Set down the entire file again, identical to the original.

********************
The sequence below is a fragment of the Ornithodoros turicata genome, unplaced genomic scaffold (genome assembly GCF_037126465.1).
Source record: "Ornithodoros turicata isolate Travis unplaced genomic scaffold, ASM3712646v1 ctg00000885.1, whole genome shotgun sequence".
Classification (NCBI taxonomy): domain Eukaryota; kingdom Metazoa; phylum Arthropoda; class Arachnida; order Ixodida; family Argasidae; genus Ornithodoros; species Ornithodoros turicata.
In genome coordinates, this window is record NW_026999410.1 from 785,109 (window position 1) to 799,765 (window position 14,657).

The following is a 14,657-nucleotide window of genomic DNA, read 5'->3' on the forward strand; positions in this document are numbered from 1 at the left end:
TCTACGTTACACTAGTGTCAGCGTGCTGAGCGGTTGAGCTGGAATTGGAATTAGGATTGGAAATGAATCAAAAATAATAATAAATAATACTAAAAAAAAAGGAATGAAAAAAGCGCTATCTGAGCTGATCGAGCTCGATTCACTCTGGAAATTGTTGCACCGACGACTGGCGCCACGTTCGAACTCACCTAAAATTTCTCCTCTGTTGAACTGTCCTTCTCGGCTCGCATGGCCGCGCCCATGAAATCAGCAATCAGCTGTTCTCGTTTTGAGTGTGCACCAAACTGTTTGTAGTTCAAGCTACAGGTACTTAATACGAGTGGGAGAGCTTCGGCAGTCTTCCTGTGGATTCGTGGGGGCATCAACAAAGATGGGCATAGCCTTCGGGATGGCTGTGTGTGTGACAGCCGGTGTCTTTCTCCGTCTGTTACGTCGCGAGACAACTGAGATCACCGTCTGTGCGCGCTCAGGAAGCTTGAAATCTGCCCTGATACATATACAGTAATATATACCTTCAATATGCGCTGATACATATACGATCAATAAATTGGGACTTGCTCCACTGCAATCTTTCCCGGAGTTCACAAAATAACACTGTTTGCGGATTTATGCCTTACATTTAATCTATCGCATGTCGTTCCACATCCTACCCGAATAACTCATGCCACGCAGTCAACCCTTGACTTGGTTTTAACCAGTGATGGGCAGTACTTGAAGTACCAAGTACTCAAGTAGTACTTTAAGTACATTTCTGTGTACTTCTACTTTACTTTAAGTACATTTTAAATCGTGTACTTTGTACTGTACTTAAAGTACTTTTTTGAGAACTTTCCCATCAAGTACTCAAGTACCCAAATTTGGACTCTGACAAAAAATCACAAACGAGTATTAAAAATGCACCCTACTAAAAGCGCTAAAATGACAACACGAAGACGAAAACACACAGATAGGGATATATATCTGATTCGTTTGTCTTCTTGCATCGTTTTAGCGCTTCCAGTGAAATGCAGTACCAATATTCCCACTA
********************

The sequence below is a fragment of the Ornithodoros turicata genome, unplaced genomic scaffold (genome assembly GCF_037126465.1).
Source record: "Ornithodoros turicata isolate Travis unplaced genomic scaffold, ASM3712646v1 ctg00000885.1, whole genome shotgun sequence".
Classification (NCBI taxonomy): domain Eukaryota; kingdom Metazoa; phylum Arthropoda; class Arachnida; order Ixodida; family Argasidae; genus Ornithodoros; species Ornithodoros turicata.
In genome coordinates, this window is record NW_026999410.1 from 785,109 (window position 1) to 799,765 (window position 14,657).

The following is a 14,657-nucleotide window of genomic DNA, read 5'->3' on the forward strand; positions in this document are numbered from 1 at the left end:
TCTACGTTACACTAGTGTCAGCGTGCTGAGCGGTTGAGCTGGAATTGGAATTAGGATTGGAAATGAATCAAAAATAATAATAAATAATACTAAAAAAAAAGGAATGAAAAAAGCGCTATCTGAGCTGATCGAGCTCGATTCACTCTGGAAATTGTTGCACCGACGACTGGCGCCACGTTCGAACTCACCTAAAATTTCTCCTCTGTTGAACTGTCCTTCTCGGCTCGCATGGCCGCGCCCATGAAATCAGCAATCAGCTGTTCTCGTTTTGAGTGTGCACCAAACTGTTTGTAGTTCAAGCTACAGGTACTTAATACGAGTGGGAGAGCTTCGGCAGTCTTCCTGTGGATTCGTGGGGGCATCAACAAAGATGGGCATAGCCTTCGGGATGGCTGTGTGTGTGACAGCCGGTGTCTTTCTCCGTCTGTTACGTCGCGAGACAACTGAGATCACCGTCTGTGCGCGCTCAGGAAGCTTGAAATCTGCCCTGATACATATACAGTAATATATACCTTCAATATGCGCTGATACATATACGATCAATAAATTGGGACTTGCTCCACTGCAATCTTTCCCGGAGTTCACAAAATAACACTGTTTGCGGATTTATGCCTTACATTTAATCTATCGCATGTCGTTCCACATCCTACCCGAATAACTCATGCCACGCAGTCAACCCTTGACTTGGTTTTAACCAGTGATGGGCAGTACTTGAAGTACCAAGTACTCAAGTAGTACTTTAAGTACATTTCTGTGTACTTCTACTTTACTTTAAGTACATTTTAAATCGTGTACTTTGTACTGTACTTAAAGTACTTTTTTGAGAACTTTCCCATCAAGTACTCAAGTACCCAAATTTGGACTCTGACAAAAAATCACAAACGAGTATTAAAAATGCACCCTACTAAAAGCGCTAAAATGACAACACGAAGACGAAAACACACAGATAGGGATATATATCTGATTCGTTTGTCTTCTTGCATCGTTTTAGCGCTTCCAGTGAAATGCAGTACCAATATTCCCACTA